The Lordship of Christ is Unchallenged (1Cor 1:10)
Most assembly saints know that the Corinthians had asked Paul for help on some matters that Paul does not begin to answer until chapter 7. In the meantime, he deals with more important matters. Some have wondered why Paul doesn’t deal first with the serious problem in chapter five. There is at least one good reason. The whole assembly carries out discipline but they were divided, so he deals with the divisions first, and it is instructive how he deals with it. In the first nine verses, “the Lord Jesus Christ” or “Jesus Christ our Lord” appears five times. When he writes of the Lordship of Christ (v10), it is the most important of a threefold appeal.
The first appeal is “I beseech you.” He is not commanding them, even though he is an apostle and was instrumental in the assembly being planted. The second appeal is “brethren.” When we appreciate what “brethren” means, it helps us to be of the same mind. The third appeal is the most important; “by the Name of our Lord Jesus Christ.” The epistle to the Corinthians is preeminently the epistle of His Lordship. In this epistle, our Lord Jesus is referred to as Lord 68 times – more than any two epistles put together afterwards. He will be Lord in any assembly only in the measure in which He is Lord in the hearts and lives of those who make up that assembly.
First Corinthians 1:10 is beautifully illustrated for us in 1 Chronicles 12:32, where we read of the men of Issachar “who had understanding of the times, to know what Israel ought to do.” How good it is to have such men in any assembly! Issachar could look at the enemies on every side: the Syrians on the north, the Philistines on the west, the Edomites on the south, the Moabites and the Ammonites on the east, and the troubles within. They knew the solution was to give David his rightful place as king. “They were of perfect heart and one heart to make David king” (v38). It is no wonder that we read in verse 40: “there was joy in Israel.” There is joy in any assembly that gives our Lord Jesus Christ His rightful place as Lord.
There are only three other chapters in the Bible that mention all 13 tribes: Numbers 1, 2, and 26. Every other tribe in 1 Chronicles 12 has the total number of the men of war. But of Issachar we read only in verse 32, “The heads of them were two hundred; and all their brethren were at their commandment” (because what Israel ought to do so gripped the hearts of their leaders).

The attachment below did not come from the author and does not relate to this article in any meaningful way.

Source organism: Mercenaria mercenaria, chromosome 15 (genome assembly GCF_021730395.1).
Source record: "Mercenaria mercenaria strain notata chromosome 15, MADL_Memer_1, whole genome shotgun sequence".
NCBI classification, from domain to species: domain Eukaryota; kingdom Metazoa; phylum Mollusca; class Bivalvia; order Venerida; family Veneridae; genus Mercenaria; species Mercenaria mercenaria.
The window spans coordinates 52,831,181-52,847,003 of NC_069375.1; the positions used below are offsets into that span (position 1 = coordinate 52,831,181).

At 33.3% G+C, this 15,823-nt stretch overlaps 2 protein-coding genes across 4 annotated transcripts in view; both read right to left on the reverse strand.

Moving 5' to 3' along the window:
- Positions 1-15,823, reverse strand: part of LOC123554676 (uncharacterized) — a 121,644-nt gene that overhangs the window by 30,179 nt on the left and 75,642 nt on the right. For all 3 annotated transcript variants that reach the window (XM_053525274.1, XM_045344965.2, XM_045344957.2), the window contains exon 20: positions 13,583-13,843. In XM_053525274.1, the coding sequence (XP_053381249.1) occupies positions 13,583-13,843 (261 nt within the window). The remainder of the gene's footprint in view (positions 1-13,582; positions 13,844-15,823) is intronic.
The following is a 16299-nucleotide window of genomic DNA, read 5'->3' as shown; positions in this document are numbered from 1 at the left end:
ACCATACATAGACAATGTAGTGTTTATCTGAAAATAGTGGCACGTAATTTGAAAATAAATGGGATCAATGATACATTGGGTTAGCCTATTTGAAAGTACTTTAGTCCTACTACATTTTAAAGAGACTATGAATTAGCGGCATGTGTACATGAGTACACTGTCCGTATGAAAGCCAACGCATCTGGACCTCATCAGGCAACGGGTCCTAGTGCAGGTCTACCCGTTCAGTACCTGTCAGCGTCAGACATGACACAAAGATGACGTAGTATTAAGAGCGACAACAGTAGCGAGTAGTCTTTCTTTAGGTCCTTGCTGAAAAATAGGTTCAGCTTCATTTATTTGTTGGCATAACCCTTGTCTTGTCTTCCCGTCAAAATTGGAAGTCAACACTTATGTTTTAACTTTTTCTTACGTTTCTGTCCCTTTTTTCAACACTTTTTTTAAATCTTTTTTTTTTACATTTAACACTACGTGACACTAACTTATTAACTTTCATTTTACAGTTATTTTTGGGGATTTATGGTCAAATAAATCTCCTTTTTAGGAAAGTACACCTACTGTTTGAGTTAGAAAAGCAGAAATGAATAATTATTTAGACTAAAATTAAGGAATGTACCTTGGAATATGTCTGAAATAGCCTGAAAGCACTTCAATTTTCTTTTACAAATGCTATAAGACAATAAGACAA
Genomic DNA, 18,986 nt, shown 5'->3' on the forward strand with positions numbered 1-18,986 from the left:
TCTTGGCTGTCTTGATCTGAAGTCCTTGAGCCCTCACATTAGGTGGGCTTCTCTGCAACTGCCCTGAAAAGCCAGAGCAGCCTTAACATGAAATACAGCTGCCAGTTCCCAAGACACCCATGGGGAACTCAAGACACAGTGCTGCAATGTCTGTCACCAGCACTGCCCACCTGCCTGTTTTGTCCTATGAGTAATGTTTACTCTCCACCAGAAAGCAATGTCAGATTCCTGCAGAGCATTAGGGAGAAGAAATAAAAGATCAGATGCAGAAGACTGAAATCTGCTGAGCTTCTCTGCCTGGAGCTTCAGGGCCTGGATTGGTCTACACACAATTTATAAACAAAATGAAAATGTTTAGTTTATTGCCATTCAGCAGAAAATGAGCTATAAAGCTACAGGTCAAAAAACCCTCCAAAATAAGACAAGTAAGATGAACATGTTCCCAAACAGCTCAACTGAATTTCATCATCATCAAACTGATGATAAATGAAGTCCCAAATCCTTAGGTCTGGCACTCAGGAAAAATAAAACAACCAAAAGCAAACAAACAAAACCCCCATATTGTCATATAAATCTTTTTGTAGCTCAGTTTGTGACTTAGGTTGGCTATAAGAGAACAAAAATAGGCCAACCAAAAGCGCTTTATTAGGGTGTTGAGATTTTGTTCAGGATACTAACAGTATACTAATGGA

The Leading of the Spirit is Unquenched (1Thes 5:19, 20)
“Quench not the Spirit, despise not prophesyings.” There are born again denominational men who have written profitable things on not quenching the Spirit, such as submission to the will of God, which is right in the context (v18), but they miss something (which is also in the context) when they read, “despise not prophesyings.” We do not have prophets today, but each assembly should have an opportunity for what answers to prophesying – a message to meet a present need. God never intended that one man should do all the praying, praising, and preaching for any sizable company of God’s people.
Royal Merritt’s words illustrate this principle. His sister Mrs. Frank McMillan was in the Cliff Street assembly in Boston. Royal more or less turned his back on assembly principles and became a minister of a congregation of about 300 people. When He was nearly 60 years old, he told me that it bothered him frequently that he was a one-man minister because he knew that there were brethren in his congregation who should be free to preach the gospel, and others who should be free to give a word in ministry. His position of doing everything was something that God never intended for the gatherings of His people. Royal finished his days as an assembly missionary in Chile.
Anyone in an assembly who is anxious to preach when he has nothing to say is also quenching the Spirit of God. On one occasion I was burdened about a message to meet a present need. I believe that the Spirit can also guide a brother to give a profitable message without it being a burden. This time it was a burden. I did not consider it proper to get up to speak until the brother who put the collection box back on the table was fully seated. Before he was seated, an older brother jumped up and the first thing he said was, “Don’t expect anything because I was not exercised to preach.” I went to him after the meeting and said, “Since you told us not to expect anything since you weren’t exercised to speak, why couldn’t you have waited a half a minute to give someone who was exercised by the Holy Spirit an opportunity to speak?” To his credit, he did not say anything, but it would have been better if he had said that he was wrong. No brother should be anxious to preach when he has nothing to say, for that quenches the Spirit of God.
– To be continued